OCD isn’t what you think it is. Just ask this former quarterback.
3 MINUTE READ
A sudden onset of obsessive-compulsive disorder derailed Stephen Smith’s college football career. Now the CEO of an OCD treatment program, he shares what he wished he knew about this debilitating yet treatable condition.
Let’s get this straight: When your friend, who has started washing her hands a few extra times per day, tells you she’s “so OCD” about personal hygiene, the odds are she doesn’t really have OCD, or obsessive-compulsive disorder. The odds are that she’s being responsible in a time when handwashing can prevent her from getting sick.
True OCD could look more like this: Your friend is so worried about contamination that she may wash her hands 30 times a day. If she touches anything outside the home, she’ll wash with bleach. Grocery shopping or riding the subway provoke extreme anxiety. Spending hours a day on her handwashing routine prevents her from leaving her apartment or engaging in social relationships.
This example may seem extreme, but it’s not to the 1 in 40 U.S. adults who experience OCD over their lifetimes. A serious mental health condition, OCD has been named one of the top 10 leading causes of disability according to the World Health Organization. Research shows that 25 to 40 percent of people with OCD develop substance use disorders. And people with OCD are 10 times more likely to die by suicide when their condition is left untreated.
“OCD is one of the most misunderstood conditions,” said Stephen Smith, the founder and CEO of NOCD, a telehealth company that specializes in identifying and treating people with OCD.
Smith ought to know. In college, a sudden onset of OCD nearly ended his football career and education. He learned how destructive OCD could be – but also that there’s hope.
“Fortunately, OCD is one of the most manageable conditions. People with OCD can and do get better,” Smith said.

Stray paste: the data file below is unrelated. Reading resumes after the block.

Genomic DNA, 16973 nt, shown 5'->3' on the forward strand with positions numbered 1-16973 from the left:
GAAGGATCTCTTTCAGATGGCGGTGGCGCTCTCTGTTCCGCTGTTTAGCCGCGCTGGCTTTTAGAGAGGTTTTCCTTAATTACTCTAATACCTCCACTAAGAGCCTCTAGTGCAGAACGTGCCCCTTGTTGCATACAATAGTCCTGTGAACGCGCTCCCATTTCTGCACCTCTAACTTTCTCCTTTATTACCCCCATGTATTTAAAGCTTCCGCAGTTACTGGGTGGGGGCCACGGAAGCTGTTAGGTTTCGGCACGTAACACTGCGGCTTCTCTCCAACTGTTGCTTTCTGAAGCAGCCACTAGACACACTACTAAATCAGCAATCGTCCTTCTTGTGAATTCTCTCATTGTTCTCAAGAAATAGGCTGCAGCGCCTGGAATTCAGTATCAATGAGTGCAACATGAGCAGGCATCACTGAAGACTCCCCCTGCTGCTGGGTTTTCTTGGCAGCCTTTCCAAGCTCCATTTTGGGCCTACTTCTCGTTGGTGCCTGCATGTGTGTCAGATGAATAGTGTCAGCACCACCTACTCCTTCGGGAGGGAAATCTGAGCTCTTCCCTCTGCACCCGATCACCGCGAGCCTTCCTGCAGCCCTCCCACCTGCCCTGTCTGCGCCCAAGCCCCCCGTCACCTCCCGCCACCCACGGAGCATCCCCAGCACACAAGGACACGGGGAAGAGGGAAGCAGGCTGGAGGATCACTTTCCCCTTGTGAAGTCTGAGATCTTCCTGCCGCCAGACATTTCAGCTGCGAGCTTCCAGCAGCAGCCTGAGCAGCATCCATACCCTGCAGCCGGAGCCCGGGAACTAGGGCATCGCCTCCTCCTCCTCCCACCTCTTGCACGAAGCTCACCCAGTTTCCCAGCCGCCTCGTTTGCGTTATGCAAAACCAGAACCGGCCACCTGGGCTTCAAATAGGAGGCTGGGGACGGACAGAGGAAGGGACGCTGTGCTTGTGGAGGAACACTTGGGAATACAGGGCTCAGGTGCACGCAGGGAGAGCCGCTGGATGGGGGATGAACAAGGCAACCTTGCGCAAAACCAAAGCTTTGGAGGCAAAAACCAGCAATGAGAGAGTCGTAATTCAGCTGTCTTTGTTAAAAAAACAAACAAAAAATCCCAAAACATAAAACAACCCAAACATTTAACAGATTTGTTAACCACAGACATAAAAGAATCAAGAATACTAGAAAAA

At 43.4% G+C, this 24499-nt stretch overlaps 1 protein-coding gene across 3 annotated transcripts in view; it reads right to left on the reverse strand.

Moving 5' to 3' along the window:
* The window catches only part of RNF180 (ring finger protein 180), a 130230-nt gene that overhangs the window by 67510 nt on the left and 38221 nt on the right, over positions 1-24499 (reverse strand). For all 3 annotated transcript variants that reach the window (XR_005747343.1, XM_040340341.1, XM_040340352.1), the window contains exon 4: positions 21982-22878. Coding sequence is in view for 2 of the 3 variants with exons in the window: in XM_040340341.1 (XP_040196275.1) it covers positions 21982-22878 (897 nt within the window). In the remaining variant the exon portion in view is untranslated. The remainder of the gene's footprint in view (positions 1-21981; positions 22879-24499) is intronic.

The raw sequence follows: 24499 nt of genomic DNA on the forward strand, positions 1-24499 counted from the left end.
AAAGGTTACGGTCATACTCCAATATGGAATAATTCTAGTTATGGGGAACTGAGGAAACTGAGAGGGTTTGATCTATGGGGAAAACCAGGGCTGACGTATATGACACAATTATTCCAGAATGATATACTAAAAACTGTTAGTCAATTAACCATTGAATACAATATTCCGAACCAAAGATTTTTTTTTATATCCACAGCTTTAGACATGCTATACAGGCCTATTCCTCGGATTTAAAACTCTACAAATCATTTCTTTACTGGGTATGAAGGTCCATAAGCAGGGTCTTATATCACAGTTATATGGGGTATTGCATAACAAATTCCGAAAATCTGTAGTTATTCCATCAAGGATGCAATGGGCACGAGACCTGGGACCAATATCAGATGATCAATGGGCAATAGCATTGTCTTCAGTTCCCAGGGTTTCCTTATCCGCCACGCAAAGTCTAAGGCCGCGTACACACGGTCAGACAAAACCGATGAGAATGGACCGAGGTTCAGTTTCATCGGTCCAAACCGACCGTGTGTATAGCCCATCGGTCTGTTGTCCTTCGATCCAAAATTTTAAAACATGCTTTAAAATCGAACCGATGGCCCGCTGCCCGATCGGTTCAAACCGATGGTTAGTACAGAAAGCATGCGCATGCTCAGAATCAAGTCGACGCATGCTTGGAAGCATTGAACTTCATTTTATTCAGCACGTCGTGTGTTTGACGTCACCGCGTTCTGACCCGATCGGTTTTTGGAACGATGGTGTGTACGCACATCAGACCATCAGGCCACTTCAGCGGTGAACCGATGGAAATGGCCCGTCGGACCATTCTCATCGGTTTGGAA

Here’s what you need to know to help you, or your family members get the right care for OCD.
How to recognize OCD before it’s too late
People with OCD experience two main symptoms: obsessions and compulsions.
Obsessions are repeated, intrusive thoughts, urges or mental images that cause anxiety or distress. According to the National Institute of Mental Health, common symptoms include:
- Fear of germs or contamination
- Unwanted forbidden or taboo thoughts involving sex, religion or harm
- Aggressive thoughts towards yourself or others
- Desire to have things in a perfect order
Compulsions are the actions that a person with OCD takes in response to an obsessive thought. These behaviors are repetitive and, like obsessions, feel like they’re out of a person’s control. Common compulsions include:
- Excessive cleaning and/or handwashing
- Ordering and arranging things in a particular, precise way
- Repeatedly checking on things, like seeing if the door is locked or that the oven is off
- Compulsive counting
“People with OCD perform their compulsions to try to alleviate their distress,” said Smith. “While it may make them feel better temporarily, compulsive behaviors don’t stop the obsessions. In fact, they make them worse.”